L&D is set in the Shattered Lands, a setting of 5 city states that all fell under a magical curse 500 years ago and endured centuries of complete isolation. During that time, their gods disappeared and magical has become extremely limited in its scope. Some "replacement" cults have now arisen and the objects of devotion are attempting to achieve godhood. This makes for a fun setting, especially as undeath is pretty common around the Lands.
Newt says in his introduction that the two adventures for the setting aim to embody several themes that he has found running through "d100" adventures through the years. Those are:
- Monsters are characters too
- Treasure is often culturally significant
- Cultural detail is important
- Magic is an integral part of the world
- Interaction with the world is not just based around combat
I have to say that this is a great list, and will use it as a checklist for my own future scenarios. It's also safe to say that Newt has succeeded in his aims.
Of the two adventures I marginally prefer the first, Dead Pot Country, which takes the characters into a desert area populated by peasants and bandits, a whole bunch of walking dead and a lost civilization ripe for exploration. Tomb robbers looking for loads of loot are going to be extremely disappointed (and that's probably why most adventurers will be lured to the area), but those looking for the unexpected will be delighted, assuming they survive.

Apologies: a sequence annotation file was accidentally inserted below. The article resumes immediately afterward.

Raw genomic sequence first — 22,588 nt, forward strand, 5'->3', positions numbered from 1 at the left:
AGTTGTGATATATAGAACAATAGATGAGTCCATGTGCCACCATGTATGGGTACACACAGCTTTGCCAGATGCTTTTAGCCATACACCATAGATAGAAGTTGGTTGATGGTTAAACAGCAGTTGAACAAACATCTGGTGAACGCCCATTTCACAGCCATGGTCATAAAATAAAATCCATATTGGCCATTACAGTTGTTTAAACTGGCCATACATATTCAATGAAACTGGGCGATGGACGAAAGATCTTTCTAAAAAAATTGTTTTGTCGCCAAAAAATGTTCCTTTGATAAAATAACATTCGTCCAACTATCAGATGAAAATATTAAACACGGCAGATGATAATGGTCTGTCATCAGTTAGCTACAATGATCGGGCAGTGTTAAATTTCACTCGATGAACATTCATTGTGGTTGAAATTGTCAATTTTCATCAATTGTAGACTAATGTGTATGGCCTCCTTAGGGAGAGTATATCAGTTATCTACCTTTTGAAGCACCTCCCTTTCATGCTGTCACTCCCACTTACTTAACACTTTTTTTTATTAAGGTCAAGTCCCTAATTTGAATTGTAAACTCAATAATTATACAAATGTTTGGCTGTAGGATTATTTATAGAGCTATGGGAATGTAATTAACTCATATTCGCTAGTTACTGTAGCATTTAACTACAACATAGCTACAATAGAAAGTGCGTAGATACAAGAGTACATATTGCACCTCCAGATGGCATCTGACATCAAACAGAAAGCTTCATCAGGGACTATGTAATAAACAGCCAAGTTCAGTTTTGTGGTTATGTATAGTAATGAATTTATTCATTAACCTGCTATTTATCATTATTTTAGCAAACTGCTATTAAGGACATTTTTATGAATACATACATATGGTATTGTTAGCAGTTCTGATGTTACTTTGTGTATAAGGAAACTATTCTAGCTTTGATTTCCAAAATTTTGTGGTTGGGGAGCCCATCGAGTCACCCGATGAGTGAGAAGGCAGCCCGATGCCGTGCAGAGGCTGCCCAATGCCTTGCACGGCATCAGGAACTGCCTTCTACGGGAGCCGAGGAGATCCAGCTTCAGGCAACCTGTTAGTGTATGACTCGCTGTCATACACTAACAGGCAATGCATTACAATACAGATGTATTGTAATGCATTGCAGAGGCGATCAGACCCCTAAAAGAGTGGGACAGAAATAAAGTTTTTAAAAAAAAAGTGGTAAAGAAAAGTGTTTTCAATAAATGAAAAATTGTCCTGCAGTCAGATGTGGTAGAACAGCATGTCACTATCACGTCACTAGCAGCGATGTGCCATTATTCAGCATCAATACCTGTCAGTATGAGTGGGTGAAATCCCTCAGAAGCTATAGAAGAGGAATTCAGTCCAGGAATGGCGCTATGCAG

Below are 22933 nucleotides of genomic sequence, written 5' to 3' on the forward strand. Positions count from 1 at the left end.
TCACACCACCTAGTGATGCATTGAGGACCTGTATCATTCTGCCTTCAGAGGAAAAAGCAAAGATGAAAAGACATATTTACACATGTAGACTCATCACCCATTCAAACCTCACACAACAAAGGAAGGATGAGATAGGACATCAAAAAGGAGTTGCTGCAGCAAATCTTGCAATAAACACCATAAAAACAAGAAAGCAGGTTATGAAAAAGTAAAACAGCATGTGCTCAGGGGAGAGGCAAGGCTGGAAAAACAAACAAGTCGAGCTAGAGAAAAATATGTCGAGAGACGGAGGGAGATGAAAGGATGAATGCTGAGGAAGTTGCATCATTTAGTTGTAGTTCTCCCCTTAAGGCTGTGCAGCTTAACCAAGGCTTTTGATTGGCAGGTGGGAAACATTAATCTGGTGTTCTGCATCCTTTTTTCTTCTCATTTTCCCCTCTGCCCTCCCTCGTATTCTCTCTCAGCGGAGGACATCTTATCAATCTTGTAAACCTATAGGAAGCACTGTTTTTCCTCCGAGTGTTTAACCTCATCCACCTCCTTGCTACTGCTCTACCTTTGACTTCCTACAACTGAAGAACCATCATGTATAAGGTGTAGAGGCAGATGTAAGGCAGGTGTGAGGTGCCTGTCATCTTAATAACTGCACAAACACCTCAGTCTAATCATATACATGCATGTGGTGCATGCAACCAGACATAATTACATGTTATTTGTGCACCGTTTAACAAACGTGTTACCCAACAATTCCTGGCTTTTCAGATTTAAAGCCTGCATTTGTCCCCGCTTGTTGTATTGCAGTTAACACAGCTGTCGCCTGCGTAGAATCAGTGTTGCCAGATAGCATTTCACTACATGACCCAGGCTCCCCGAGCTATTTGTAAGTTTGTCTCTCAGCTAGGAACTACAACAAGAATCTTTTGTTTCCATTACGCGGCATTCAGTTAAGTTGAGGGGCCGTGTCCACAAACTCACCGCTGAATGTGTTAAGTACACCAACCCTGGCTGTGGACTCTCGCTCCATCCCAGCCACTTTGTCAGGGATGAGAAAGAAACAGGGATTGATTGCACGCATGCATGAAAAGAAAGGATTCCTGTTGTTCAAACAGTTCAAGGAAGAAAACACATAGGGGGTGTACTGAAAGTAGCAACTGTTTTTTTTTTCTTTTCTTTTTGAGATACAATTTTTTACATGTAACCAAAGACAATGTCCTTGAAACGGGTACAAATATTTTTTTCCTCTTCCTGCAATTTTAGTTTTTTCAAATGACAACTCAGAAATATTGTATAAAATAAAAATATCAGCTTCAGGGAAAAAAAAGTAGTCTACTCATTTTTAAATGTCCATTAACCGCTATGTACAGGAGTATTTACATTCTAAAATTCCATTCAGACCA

The adventures are written in a particular style that makes them ideal for "sandbox" style gaming. There is no railroad here. The setting, characters (including "monsters") and certain encounters are described individually, for the DM to use as he/she feels fit. This makes them adaptable to almost any DM-ing style. The storyteller can write the story beforehand from the ingredients provided while the old school referee can let the players explore and drop in the encounters when it seems right.
The second adventure, the eponymous Life and Death, has more of a plot, but it is one that can unfold in a variety of ways. It takes the characters through from being newcomers to a city, through involvement in political factions to a mythic encounter in the deserted realm of the gods. All good Runequest-style stuff.
The downfall, however, of area-based settings like this is that they can often be difficult to insert into an ongoing campaign. L&D, by contrast, could fit quite well into Glorantha almost as written. The isolation of the Shattered Lands fits well into Gloranthan myth, with the Closing and the Syndics' Ban. The removal of the gods also has all the hallmarks of a God Learner experiment. I'm therefore tempted to insert the Shattered Lands into an area of Third Age Pamaltela without many changes. It could even fit into the Second Age, perhaps as an early God Learner experiment (with some appropriate contraction of time) or even, with some tweaks, as a relic of Nysalor's Bright Empire, shattered at the end of the First Age. If I ever get my Questworld project off the ground (more of that later), I'll drop it in as written.